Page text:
ocated at the corner of 10th and Spring Garden streets, just a few doors down from a shooting range and the site of the first Hershey’s candy store, the restaurant has served traditional Venezuelan food with a healthy twist since opening in 2004. “Latin food without the heart attack,” Campbell calls it. Suzarra-Campbell grinds the flour for the arepas - corn patties stuffed with various savory fillings – by hand. She only uses corn or olive oil for frying and also offers vegan, vegetarian and gluten-free options. The Patacon, the restaurant’s number one selling dish, is a tower of freshly grilled vegetables sandwiched between two saucer-sized tostones, which are fried green plaintain cakes. It requires some strategizing before digging in. Tip: start at the bottom to avoid an avalanche of vegetables on your plate – and the table. Sazon features other traditional dishes including empanadas, arroz con pollo and asado negro, a dish of slow-cooked beef coated in a thick, sweet brown sugar syrup. Dessert offerings include three-milk cake, flan and churros with chocolate sauce for dipping, as well as a long list of hot chocolate combinations that range from the Clasico to the Smurf (with blueberry port wine and blueberry cream). Campbell, who used to steal money out of his dad’s jeans pocket to buy chocolate, also added another combo that hasn’t made it on the menu yet, the Unnamed. Inspired by a recent performance by The Slackers at Union Transfer, Campbell blended his drinking chocolate, which he roasts himself, with Knob Creek bourbon, star anise and apricot cream.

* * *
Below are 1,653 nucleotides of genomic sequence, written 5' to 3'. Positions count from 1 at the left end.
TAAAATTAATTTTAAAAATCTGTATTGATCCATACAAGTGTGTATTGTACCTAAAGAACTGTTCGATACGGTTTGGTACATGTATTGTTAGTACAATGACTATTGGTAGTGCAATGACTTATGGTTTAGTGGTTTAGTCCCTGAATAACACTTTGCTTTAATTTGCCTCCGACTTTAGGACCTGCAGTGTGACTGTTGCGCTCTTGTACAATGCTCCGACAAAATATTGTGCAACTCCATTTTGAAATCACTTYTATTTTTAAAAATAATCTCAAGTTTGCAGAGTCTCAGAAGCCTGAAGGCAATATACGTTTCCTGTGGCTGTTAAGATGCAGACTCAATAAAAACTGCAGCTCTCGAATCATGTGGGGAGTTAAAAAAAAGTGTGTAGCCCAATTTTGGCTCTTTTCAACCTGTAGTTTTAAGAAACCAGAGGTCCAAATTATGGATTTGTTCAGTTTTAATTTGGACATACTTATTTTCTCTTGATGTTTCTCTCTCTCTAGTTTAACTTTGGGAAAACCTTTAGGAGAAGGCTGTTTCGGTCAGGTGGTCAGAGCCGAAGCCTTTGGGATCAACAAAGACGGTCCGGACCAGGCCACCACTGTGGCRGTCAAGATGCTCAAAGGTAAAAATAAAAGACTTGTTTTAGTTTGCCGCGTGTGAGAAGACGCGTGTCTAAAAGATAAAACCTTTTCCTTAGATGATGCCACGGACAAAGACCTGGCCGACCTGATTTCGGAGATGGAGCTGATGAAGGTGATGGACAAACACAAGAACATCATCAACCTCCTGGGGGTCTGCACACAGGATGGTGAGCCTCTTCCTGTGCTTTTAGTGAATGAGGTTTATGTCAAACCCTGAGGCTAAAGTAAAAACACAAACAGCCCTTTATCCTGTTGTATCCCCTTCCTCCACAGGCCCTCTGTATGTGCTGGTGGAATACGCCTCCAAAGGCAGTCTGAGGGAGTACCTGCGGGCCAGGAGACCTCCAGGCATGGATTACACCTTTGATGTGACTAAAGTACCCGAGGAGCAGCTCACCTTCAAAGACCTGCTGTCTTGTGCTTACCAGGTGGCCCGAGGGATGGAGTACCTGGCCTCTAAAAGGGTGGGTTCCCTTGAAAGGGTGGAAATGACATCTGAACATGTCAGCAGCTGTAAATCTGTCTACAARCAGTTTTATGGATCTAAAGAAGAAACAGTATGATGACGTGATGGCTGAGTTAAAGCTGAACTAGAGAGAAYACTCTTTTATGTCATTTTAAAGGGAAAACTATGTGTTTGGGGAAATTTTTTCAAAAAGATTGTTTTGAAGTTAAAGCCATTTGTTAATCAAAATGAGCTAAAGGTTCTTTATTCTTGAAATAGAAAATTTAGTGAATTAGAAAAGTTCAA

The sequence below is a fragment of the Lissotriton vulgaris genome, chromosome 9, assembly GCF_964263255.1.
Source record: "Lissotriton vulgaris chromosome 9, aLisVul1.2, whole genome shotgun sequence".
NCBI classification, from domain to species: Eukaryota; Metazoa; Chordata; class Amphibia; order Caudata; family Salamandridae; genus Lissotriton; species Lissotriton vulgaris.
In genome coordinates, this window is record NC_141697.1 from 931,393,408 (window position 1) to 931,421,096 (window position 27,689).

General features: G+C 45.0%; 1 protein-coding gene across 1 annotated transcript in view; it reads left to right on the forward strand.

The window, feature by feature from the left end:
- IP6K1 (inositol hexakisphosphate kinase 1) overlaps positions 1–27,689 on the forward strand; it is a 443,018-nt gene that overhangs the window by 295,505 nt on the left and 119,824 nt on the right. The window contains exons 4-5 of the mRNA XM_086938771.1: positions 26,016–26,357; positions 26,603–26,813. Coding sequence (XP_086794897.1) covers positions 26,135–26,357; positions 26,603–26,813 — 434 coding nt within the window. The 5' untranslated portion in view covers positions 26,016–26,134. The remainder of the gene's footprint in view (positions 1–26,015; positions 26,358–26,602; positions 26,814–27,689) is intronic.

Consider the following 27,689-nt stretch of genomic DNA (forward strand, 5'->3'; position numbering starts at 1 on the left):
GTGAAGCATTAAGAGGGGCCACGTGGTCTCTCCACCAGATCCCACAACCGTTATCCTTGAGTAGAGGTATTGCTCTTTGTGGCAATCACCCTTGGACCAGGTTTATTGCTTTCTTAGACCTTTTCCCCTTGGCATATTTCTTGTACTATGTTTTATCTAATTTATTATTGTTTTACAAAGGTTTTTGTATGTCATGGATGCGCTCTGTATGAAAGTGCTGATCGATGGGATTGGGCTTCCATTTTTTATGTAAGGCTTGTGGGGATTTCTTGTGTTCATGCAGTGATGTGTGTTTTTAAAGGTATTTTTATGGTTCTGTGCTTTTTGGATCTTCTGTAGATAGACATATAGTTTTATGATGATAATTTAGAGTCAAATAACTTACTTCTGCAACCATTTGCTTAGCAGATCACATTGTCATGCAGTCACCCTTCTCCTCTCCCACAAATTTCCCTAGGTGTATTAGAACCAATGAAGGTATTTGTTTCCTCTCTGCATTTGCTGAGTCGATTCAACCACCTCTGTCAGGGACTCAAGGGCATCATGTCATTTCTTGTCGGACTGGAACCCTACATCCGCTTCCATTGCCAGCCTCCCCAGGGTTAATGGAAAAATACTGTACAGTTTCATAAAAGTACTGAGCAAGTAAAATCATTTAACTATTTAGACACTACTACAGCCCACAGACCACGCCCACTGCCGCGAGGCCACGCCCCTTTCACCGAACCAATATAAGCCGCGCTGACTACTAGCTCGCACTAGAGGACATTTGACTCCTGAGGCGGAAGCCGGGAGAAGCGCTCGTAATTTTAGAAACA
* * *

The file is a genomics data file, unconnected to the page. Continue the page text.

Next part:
ampbell credits the opening of Union Transfer with filling an additional 25 tables per week. “I thought it was going to be nothing but goofy kids and hippies with no money,” says Campbell. “I like how eclectic they are, how they’re bringing in people from all over the world.” John Taylor of the '80s supergroup Duran Duran recently ate at Sazon. Owning a restaurant seems second nature to Campbell and his wife. She grew up making arepas from the time she was old enough to see over the stove. He grew up with a mother who made 25 different types of cookies at Christmas time. “I got spoiled from having a mom who cooked good food from scratch,” Campbell says. “I had holes in my Converses but we ate good food.” Sazon (sazonrestaurant.com) is open for dinner from Tuesday through Sunday, and serves brunch on weekends, starting at 11 a.m. To make a reservation call (215) 763-2500.